It, of the five proposals put forward, does seem the most likely to make it to the trial phase.

Beyond that and a lukewarm thumbs-up for the sin bin, there is likely to be resistance to change found in the ongoing GPA survey of players, which has received 200 responses to date.

The culture of keeping possession above everything else has taken such deep root that players seem unable to see the trees through the wood.

With regard to the proposal that all sideline kicks must be played forward, Down half-back Caolan Mooney said: “A sideline is there for teams to retain possession. Forcing a team to kick forward with players marked would mean there’s more of a risk of losing the ball.”

Armagh captain Rory Grugan added: “I understand that these rules are being introduced to improve the game as a spectacle, but even as a neutral watching a game, I don’t see anything untoward about kicking a set piece backwards to retain possession and begin your attack.”

Yet in their work, which relied on seven years’ worth of painstaking research provided by Rob Carroll, the SCPR found that more than half of all sideline kicks taken this year in the defensive half of the field went backwards, and that more than a third in the opponents’ did the same.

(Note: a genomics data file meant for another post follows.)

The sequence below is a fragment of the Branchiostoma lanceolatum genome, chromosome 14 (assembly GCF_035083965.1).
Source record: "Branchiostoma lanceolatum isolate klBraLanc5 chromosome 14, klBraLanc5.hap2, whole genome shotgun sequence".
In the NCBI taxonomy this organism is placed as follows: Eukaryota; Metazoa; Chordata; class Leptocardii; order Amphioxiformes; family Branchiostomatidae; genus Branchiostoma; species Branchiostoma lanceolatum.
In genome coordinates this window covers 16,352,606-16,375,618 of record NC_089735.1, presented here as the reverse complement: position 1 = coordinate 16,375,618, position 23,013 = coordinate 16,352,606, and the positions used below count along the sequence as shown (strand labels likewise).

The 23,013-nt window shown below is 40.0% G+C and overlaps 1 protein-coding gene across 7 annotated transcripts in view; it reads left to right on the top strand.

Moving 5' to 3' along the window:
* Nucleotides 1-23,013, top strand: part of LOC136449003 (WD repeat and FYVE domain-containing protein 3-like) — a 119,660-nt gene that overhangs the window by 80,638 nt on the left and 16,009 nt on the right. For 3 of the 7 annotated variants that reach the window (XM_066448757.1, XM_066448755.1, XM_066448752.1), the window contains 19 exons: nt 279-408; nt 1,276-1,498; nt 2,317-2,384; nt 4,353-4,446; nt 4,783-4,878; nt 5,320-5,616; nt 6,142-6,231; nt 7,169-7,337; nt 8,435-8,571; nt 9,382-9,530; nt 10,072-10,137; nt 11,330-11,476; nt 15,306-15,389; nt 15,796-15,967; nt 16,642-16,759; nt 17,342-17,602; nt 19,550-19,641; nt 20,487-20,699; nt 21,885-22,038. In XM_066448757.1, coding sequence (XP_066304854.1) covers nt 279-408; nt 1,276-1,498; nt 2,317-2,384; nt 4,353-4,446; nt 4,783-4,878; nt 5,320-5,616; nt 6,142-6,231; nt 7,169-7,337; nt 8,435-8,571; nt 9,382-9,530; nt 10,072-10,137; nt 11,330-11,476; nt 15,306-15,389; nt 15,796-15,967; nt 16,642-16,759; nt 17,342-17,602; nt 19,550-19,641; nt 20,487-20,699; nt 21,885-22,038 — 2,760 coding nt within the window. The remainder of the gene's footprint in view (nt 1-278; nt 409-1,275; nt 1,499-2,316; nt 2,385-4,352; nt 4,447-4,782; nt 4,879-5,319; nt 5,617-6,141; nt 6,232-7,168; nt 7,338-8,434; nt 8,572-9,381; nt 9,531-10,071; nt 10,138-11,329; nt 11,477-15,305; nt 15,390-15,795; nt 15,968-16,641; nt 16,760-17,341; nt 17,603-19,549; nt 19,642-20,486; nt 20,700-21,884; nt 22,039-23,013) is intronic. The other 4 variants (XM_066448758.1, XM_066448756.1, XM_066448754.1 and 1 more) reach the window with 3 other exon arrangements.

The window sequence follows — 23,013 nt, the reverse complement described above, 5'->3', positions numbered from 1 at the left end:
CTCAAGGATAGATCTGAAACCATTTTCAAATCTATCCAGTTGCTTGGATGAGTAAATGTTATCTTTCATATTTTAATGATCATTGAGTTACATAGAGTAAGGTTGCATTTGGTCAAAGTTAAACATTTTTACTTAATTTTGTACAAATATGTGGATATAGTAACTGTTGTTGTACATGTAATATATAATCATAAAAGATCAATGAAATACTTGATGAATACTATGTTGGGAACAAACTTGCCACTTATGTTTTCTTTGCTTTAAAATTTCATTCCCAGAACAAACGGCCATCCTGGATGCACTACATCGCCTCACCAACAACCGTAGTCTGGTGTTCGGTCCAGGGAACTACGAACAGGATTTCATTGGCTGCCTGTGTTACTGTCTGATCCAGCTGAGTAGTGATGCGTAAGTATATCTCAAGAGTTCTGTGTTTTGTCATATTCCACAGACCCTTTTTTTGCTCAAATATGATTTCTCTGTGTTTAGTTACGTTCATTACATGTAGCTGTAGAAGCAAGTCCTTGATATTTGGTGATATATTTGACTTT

Players want to keep possession because the cost of giving it away has become so unpalatable. They won’t get it back until after the opposition has had a shot.

Compared to 10 years ago, a team at inter-county level now has 20 fewer possessions in a game.

It’s dropped from an average of 65 to 45. The average team will produce a shot from around 50 per cent of its possessions. Average scores are rising all the time.

With 45 possessions, you’ll maybe get 23 shots on average. You might need 18, 19, 20 scores to win. So teams literally cannot afford to give the ball away without getting a shot off.